Charity continues at home
Paul Pun Chi-meng, secretary-general of Caritas Macau, discusses the importance of helping the government and continuing vital charity work over the past few weeks.
When a city goes into lockdown, it becomes perhaps even more crucial to make sure that all its vulnerable or disabled members continue to be cared for by professionals and charity workers. Caritas Macau knows this well. Since the beginning of the outbreak, the organisation, which is the charity outreach arm of the Catholic Diocese of Macao, has worked hard to make sure all the vulnerable people that it helps continue to get the assistance they need while the organisation also tries to ‘relieve some of the pressure for the government’ in its work. Secretary-general Paul Pun answers some questions about this difficult period for the city.
What has it been like to be a resident in Macao since the outbreak of the virus?
At the beginning, when there was limited information about the outbreak, people started to panic. They became confused and feared for their safety. As the situation evolved – and in response to the government’s call to take precautionary measures – people became more attentive to safety precautions, such as maintaining personal and environmental hygiene, wearing surgical masks and staying away from crowded places. There have been some serious setbacks to Macao’s economy, however, which may need some time to recover.
What has Caritas done over these weeks?
To relieve some of the pressure for the government, we in Macao have played our part to ensure that there are adequate resources in our elderly and rehabilitation centres to prevent the spread of the virus – and our service users have been cared for without interruption. We have also provided temporary accommodation to some of our migrant workers from across the border in order to minimise their travels back and forth from the Mainland. During the critical period of the coronavirus, our social services continued to render assistance and support to vulnerable families and individuals – especially to people with disabilities. This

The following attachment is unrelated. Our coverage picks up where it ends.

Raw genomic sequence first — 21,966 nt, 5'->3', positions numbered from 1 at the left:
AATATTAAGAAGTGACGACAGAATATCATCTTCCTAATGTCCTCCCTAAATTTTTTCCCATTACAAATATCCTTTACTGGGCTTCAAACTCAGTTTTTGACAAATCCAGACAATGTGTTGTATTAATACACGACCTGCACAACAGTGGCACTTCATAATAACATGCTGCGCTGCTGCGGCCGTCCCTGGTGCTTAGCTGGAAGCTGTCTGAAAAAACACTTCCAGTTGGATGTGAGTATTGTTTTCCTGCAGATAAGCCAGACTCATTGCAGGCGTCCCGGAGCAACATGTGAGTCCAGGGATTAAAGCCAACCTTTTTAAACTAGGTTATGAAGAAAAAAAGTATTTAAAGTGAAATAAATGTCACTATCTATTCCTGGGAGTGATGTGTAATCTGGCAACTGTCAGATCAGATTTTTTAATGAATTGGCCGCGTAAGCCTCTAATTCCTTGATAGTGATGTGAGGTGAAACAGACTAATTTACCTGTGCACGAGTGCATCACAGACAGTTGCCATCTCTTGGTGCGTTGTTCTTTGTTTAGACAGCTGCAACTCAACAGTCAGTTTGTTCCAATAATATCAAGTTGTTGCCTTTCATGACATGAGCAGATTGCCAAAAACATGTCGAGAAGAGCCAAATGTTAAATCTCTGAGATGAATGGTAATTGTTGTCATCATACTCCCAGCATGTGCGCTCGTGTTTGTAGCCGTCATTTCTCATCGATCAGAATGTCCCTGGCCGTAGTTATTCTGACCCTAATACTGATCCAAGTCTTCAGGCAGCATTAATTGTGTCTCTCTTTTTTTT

work has been unaffected by the virus situation.
During these weeks, we have explained to our service users and colleagues that this is a time for calm, humanity and unity for all people.
What support has Caritas had in its work?
We have received some provisions, such as food and disinfectant products from enterprises. As such, we have also brought these provisions to at least 400 vulnerable families and individuals. During these weeks, we have explained to our service users and colleagues that this is a time for calm, humanity and unity for all people, including all medical workers helping patients on the front line and those working on preventing
How have people pulled together since the outbreak?
People have been more willing to work together with the government to prevent the spread of the virus. We have also noticed that people have become more concerned about the health conditions of their family members, as well as vulnerable people and the community as a whole. It has been a time to reflect on what our society needs and what it will need in the future. We have seen lots of actions taken for the common good of our society.
And how important has the government’s support been throughout?
During this period, the government has put the health of the people in Macao as its top priority. It has shown a tremendous will to contain the spread of virus through cross-government co-ordination work, timely disclosure of information to the public and implementing policies promptly as deemed necessary. As the situation has gradually evolved, people have noticed the effectiveness of the government’s measures, putting them more at ease.
As the virus continues, what do the next few months hold for Caritas?
We in Caritas are taking all possible measures locally and internationally for if the virus continues. We are preparing for the worst and, at the same time, hoping for the best. We shall make use of our international network to source resources to face the challenges. At the same time, we will continue to identify the needs of the people we serve, especially the vulnerable families and individuals and provide them with support and care. We shall also work with the government and provide our recommendations, as applicable. We are confident that we can overcome this difficult period and come out of this virus soon. After every storm, there will be a rainbow!